And overall, the bot’s performance was far from perfect. “When ChatGPT’s essay questions were incorrect, they were dramatically incorrect, often garnering the worst scores in the class,” the paper’s authors wrote. “Perhaps not surprisingly, this outcome was particularly likely when essay questions required students to assess or draw upon specific cases, theories, or doctrines that were covered in class.”

Still, ChatGPT, in theory, has the ability to make its way through law school, if its performance remained consistent, the paper’s authors wrote. That may be a terrifying prospect for some law professors, but Choi takes a more pragmatic, proactive view. In his view, ChatGPT’s use in academic settings is inevitable. He pointed to an informal poll conducted by the student newspaper at Stanford University showing that about 17% of students surveyed had already used ChatGPT for “brainstorming and outlining.” Just about 5% reported “having submitted written material directly from ChatGPT with little to no edits, according to the poll,” The Stanford Daily reported earlier this week.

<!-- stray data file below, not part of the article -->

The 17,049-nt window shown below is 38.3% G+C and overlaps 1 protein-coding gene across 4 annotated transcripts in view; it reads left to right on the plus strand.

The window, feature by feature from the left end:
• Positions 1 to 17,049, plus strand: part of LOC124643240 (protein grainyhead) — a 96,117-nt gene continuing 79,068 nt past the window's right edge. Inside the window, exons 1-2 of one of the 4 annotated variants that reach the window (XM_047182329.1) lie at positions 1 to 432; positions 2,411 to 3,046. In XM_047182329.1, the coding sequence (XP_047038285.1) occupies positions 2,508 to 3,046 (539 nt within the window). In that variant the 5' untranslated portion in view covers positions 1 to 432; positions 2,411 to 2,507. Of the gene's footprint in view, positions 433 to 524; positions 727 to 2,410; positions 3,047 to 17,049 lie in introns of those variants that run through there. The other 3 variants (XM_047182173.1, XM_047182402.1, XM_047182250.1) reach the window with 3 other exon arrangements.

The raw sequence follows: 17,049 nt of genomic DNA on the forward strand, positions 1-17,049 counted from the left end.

“The people who don’t see the potential of this technology I think are just wrong here, because students are already using it,” Choi said.

As Choi sees it, ChatGPT likely won’t spell the end of the legal profession or legal education. But it certainly has the capacity to “radically reshape” both, he said. And that extends beyond the law school; the technology will likely mean shifts within “any part of the university.”

And perhaps it’s not all bad. Some academics don’t necessarily find an issue with ChatGPT as a brainstorming aid. Vanessa Nyarko, a graduate instructor and PhD student in the U of M’s communications studies department, said she has specifically prohibited plagiarizing responses from ChatGPT for papers. “I put it in my syllabus,” she said. But she still plans to allow use of the technology for idea generation for papers. “I think it’s a very helpful tool for brainstorming,” she said. “It’s giving you things to pull from the internet.”